Parliament of the World’s Religions | Salt lake City | 15 -10-15 | Plenary Speech | Lord Singh
Friends, its a pleasure and a privilege to be invited to address you at the opening of this historic Parliament. I would like to begin with a verse from the Sikh Guru Granth Sahib:
The Lord first created Light:
From the Lord’s play all living creatures came,
And from the same Divine Light all creation sprang.
Why then should we divide human creatures
Into the high and the low?
Brother, be not in error:
All Creation emanates from the one Creator
The Lord’s Spirit is all-pervading Spirit
Evident in all creation,
The Lord, the Maker, hath molded one mass of clay
Into vessels of diverse shapes.
Free from taint are all the vessels of clay
Since free from taint is the Divine Potter.
The allusion to the different vessels of clay and the one Divine Potter, reminds us that despite apparent differences, we are all equal members of our one human race.
This verse or shabad taken from the Sikh Holy Scriptures, the Guru Granth Sahib, in many ways encapsulates both the thrust of Sikh teachings and the central theme of this historic Parliament, in its emphasis on the absurdity of all man made distinctions of birth, class or creed. Other verses in the Guru Granth Sahib make clear that this equality also extends to full gender equality.
Sikhism is one of our different paths towards a summit of understanding of our common responsibility to the Creator, to work for the benefit of our fellow human beings. Sikhs believe our different paths are not mutually exclusive, but frequently merge to give us both a heightened understanding of our own faith and our common responsibilities.
Our Gurus emphasized respect for other ways of life in many different ways, Guru Arjan ,the fifth of our 10 founding Gurus incorporated some uplifting verses of Hindu and Muslim poets into the Guru Granth Sahib Sahib, including the one I’ve just read, to show that no one religion has a monopoly of truth and all faiths should be respected.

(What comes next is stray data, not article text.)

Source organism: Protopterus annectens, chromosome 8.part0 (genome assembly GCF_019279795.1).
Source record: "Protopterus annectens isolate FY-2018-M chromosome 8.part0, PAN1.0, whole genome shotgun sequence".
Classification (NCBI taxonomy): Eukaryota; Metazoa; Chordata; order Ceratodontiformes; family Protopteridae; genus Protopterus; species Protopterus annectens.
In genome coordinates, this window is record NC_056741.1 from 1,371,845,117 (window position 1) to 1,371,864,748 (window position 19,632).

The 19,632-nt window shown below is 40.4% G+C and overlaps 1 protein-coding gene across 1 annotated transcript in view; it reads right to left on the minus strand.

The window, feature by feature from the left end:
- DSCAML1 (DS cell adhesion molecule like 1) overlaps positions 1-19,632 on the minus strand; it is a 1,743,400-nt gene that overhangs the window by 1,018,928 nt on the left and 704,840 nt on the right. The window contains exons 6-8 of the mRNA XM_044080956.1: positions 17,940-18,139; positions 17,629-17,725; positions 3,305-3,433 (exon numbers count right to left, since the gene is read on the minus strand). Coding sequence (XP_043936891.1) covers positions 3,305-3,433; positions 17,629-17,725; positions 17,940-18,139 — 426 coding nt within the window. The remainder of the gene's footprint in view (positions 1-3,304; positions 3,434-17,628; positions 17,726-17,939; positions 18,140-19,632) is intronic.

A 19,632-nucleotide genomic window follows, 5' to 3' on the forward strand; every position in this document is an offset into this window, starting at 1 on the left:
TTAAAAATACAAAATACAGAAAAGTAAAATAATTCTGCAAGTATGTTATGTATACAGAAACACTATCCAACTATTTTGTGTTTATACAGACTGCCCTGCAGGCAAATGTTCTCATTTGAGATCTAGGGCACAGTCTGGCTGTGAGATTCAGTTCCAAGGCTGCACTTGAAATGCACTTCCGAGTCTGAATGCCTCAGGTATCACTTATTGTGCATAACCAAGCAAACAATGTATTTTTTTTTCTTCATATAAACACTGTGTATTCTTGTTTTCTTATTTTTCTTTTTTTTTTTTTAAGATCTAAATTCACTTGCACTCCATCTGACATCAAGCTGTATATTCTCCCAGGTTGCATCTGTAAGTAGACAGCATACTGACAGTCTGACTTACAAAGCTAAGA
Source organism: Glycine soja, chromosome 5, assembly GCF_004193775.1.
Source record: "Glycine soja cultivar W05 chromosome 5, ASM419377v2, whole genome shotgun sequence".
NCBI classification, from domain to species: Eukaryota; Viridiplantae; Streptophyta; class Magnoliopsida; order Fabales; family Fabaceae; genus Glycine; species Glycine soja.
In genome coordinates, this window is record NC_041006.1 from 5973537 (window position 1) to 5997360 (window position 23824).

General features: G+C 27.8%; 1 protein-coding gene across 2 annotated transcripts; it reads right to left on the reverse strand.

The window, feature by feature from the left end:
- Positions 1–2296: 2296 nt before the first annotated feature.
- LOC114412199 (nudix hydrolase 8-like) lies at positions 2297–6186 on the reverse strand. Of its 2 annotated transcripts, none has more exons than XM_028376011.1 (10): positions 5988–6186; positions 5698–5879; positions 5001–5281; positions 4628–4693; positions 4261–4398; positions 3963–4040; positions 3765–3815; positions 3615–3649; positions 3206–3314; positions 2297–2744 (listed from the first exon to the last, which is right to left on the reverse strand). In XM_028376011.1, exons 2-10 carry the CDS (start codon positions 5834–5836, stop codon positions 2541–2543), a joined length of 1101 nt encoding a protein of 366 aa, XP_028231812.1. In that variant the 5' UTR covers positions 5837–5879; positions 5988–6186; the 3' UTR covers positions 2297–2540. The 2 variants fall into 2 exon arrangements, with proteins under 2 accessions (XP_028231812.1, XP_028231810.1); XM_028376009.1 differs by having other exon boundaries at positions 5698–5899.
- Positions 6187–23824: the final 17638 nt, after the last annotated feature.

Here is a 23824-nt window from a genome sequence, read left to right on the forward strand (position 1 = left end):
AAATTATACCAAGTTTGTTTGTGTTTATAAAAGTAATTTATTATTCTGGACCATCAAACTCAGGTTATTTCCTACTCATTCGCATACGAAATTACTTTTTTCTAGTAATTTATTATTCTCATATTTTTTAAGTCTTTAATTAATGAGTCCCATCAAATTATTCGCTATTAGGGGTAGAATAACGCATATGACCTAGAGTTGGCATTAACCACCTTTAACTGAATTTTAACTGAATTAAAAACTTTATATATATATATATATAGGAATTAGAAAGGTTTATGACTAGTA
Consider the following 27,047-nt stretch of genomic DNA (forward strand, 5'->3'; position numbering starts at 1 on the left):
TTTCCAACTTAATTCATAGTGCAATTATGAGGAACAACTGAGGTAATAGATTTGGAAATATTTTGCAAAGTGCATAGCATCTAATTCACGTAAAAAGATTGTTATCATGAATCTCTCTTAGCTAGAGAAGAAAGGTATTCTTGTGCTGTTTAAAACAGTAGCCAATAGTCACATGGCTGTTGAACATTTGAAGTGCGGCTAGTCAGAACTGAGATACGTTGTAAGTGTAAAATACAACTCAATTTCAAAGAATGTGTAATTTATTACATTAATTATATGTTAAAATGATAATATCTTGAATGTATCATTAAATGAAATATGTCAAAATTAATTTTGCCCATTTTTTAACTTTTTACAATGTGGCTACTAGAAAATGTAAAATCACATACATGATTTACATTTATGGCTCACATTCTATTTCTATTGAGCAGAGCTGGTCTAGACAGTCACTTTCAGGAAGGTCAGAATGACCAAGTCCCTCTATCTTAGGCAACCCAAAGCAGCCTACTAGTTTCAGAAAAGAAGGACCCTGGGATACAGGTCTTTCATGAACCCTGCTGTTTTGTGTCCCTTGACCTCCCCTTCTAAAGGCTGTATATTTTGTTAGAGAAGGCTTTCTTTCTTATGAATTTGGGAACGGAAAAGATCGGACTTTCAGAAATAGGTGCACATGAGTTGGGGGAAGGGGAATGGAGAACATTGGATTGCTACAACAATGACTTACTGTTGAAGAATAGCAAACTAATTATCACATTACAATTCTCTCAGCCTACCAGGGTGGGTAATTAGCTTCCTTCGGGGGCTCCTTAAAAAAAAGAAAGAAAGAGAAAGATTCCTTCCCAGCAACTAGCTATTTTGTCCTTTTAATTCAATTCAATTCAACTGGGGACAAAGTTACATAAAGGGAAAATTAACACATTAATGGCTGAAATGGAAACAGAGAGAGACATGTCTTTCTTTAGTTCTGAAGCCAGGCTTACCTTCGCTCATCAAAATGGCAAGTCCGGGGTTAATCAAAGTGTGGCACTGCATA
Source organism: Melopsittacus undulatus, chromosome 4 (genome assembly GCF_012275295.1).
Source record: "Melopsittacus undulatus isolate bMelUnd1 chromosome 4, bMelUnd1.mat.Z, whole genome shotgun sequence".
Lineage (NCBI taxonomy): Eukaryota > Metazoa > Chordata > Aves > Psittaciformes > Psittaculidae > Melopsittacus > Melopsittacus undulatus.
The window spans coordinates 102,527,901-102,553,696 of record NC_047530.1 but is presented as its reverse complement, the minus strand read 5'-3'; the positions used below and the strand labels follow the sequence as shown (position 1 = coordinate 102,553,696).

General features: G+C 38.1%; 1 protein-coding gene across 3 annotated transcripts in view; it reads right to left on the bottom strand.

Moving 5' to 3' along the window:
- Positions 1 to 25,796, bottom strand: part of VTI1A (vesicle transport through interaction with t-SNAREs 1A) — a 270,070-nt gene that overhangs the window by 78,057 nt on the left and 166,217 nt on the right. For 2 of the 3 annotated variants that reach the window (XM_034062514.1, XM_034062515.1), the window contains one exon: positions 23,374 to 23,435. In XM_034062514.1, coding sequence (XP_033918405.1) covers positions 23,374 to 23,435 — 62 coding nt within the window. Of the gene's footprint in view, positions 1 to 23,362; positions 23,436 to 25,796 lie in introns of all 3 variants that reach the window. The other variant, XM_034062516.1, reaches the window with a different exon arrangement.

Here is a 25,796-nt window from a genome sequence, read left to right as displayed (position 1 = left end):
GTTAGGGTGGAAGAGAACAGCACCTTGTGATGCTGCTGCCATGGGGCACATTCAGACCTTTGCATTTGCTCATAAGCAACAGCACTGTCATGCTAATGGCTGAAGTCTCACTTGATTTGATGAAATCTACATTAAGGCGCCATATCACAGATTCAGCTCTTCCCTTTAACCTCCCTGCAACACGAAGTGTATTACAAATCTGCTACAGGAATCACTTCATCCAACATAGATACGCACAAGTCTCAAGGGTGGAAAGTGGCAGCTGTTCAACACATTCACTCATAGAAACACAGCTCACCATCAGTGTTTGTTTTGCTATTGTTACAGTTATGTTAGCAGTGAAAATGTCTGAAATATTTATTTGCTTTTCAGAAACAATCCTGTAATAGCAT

To promote this reaching out to others, the Guru asked a Muslim saint to lay the foundation stone of the historic Darbar Sahib at Amritsar, commonly known as the Golden Temple. In furthering the world’s first major move to interfaith understanding, the Guru placed a door at each of its four sides to signify a welcome to all from any spiritual or geographic direction. The 9th Guru, Guru, Guru Teg Bahadhur, took this further by giving his life defending the Hindu community’s right to freedom of worship against a policy of forced conversion by the then Mughal rulers. In doing so he gave practical utterance to Voltaire’s famous words: ‘I may not believe in what you say, but I will defend to the death your right to say it.’
I am delighted that this Parliament has set its goal as the reclaiming of our common humanity. It is a recognition that religion has largely failed to move minds to what Sikhs call a gurmukh or Godly direction, by making concern for others central to all we do. Instead of recognizing the common thrust of our different faiths, we have set barriers of belief between them smugly, and sometimes violently, proclaiming our superiority and exclusive path to God.
Our failure to give a clear ethical lead centered on compassion and concern for others, has led to a society obsessed in searching for contentment through material possessions, creating a selfish society in which the vulnerable suffer. Our common task is then to reclaim the heart of society by working together to create a more responsible society.
To be successful, we must boldly challenge what are becoming warped norms of putting self before others, and political agendas, both domestic and international before ethical concern for what Sikhs in our daily prayer, refer to as the well-being of all humanity. If we do this, we are bound to be successful in reclaiming the heart of humanity.